Scottish Church Once Imprisoned Accused Witches

A 15th-century Scottish chapel in Aberdeen was used as a prison for accused witches during the "Great Witch Hunt" in 1597
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Scottish Church Once Imprisoned Accused Witches:

In the years before the Reformations, a small chapel in a church on the outskirt of Aberdeen had provided a quiet place for Catholic women to pray in peace.

But within 30 years of the switch from Catholicism to the Protestant faith, St Marys Chapel at the Kirk of St Nicholas in Aberdeen took on a far darker and sinister roles.

Historians have uncovered proofs that the chapel, built during the 15 th century, served as a prison for suspected witches while they faced trial and before they were led away to their death.

St Mary's Chapel at the Kirk of St Nicholas in Aberdeen was used as a witch prison towards the end of the 16th Century, it has been discovered. Twenty three women and one man were tried and executed after being chained to a wall in the chapel (1886 drawing of St Mary's Chapel after being restored)
St Mary’s Chapel at the Kirk of St Nicholas in Aberdeen was used as a witch prison towards the end of the 16th Century, it has been discovered. Twenty three women and one man were tried and executed after being chained to a wall in the chapel (1886 drawing of St Mary’s Chapel after being restored)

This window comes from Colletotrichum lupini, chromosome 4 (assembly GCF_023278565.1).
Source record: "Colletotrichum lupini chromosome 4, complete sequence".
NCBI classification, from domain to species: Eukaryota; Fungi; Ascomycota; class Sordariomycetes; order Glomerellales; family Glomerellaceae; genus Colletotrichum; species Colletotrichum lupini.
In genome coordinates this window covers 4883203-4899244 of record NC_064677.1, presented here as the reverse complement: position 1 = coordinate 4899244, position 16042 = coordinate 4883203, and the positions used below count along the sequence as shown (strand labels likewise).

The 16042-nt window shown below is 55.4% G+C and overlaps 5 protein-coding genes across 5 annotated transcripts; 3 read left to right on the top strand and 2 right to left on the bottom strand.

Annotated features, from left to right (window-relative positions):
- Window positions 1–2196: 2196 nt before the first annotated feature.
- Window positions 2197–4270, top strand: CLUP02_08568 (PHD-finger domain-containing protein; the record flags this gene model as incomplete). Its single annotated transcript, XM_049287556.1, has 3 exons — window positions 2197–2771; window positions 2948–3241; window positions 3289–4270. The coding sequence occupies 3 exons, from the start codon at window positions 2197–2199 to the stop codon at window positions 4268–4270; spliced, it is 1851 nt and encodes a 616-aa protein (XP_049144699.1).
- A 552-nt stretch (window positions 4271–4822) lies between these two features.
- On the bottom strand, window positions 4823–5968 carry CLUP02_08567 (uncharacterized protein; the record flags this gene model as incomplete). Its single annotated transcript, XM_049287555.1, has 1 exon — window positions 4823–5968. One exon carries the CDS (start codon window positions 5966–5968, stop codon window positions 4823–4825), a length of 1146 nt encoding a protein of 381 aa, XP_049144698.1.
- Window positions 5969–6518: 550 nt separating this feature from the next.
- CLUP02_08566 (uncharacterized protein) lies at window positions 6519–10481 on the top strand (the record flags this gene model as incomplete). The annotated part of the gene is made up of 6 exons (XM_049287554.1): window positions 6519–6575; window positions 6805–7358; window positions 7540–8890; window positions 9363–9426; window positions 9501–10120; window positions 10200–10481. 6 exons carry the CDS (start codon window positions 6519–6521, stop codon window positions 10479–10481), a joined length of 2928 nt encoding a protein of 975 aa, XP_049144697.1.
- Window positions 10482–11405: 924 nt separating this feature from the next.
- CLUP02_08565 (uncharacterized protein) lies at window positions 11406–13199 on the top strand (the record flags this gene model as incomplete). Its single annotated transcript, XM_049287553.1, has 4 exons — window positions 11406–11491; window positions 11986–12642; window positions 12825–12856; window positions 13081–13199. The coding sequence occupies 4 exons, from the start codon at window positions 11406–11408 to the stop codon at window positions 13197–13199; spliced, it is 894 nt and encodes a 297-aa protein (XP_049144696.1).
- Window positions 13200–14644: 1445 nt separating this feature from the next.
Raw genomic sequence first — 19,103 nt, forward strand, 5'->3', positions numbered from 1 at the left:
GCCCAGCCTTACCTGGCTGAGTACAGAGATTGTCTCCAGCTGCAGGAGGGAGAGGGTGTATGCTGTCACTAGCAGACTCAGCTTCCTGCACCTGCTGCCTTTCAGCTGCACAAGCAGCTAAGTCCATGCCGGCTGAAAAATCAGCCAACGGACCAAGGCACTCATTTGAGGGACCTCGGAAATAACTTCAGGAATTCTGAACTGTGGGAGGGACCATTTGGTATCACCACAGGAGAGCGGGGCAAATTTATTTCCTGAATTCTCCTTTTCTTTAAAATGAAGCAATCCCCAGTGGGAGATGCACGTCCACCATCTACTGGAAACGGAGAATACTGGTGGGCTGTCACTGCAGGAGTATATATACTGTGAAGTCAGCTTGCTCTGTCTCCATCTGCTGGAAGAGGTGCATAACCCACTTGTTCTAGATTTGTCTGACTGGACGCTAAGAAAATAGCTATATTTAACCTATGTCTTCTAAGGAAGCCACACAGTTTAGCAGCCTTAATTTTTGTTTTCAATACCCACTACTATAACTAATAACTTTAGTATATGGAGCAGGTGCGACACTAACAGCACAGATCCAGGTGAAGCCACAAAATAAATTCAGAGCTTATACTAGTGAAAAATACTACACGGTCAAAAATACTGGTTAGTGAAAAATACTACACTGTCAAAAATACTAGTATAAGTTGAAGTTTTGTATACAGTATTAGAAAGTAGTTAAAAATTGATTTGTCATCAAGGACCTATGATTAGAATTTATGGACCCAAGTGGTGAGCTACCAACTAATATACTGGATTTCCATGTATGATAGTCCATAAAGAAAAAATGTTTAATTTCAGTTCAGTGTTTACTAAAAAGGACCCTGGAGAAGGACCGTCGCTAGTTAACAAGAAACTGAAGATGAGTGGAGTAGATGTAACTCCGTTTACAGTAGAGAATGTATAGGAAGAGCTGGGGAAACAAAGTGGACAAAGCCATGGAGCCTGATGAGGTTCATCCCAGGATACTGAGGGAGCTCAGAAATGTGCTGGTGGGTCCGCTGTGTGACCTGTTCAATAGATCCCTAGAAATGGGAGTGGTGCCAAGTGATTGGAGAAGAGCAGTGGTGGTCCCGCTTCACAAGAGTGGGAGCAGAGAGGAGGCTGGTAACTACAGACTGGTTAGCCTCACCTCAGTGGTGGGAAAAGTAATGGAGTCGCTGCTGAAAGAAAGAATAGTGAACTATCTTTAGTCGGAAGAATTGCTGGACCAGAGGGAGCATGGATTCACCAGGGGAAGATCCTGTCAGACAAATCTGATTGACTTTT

An almost innocuous iron rings embedded into the north wall of the chapel is now all that remains of this gruesome past.

But records unearthed from Aberdeens city archives have revealed this 2 inch wide ring was installed to chain the witches up while they were being held in the prison.

They reveal that 23 women and 1 man were tried and executed for witchcraft in the city during the Great Scottish Witch Hunt of 1597.

Dr Arthur Winfield, who is leading a project to restores and preserve the ‘Mither Kirk’, as St Nicholas’s is known locally, said it was hard to imagine the chapels dark past when standing in it now.

He told MailOnline: ‘I was quite sceptical that the ring was anything more than a piece of metal in the walls. It looks so insignificant.

But the city archives shows in quite some detail that this ring was installed specially to hold those who had been accused of committing witchcraft.

‘This was the last place these people saw before they were taken off to be killed and their bodies burned.’

There is thought to have been a church on the site of the Mither Kirk since before 1100 and it was built on a hill outside the city wall. The is later mentioned in a Papal document dated in 1157.

The body of 22 babies have been unearthed in excavations, apparently buried in an arc along the outside of the original church wall.

A two inch wide metal ring was embedded into the north wall of St Mary's Chapel in the church and was used to chain the suspected witches to the wall. The ring remains there to this day (pictured)
A two inch wide metal ring was embedded into the north wall of St Mary’s Chapel in the church and was used to chain the suspected witches to the wall. The ring remains there to this day (pictured)

But in the 1400s the church was enlarged and improved, resulting in the construction of St Marys Chapel as part of the building.

The chapel was originally used as a place where women would got to pray but following the Reformation in 1560, the use of the church changed.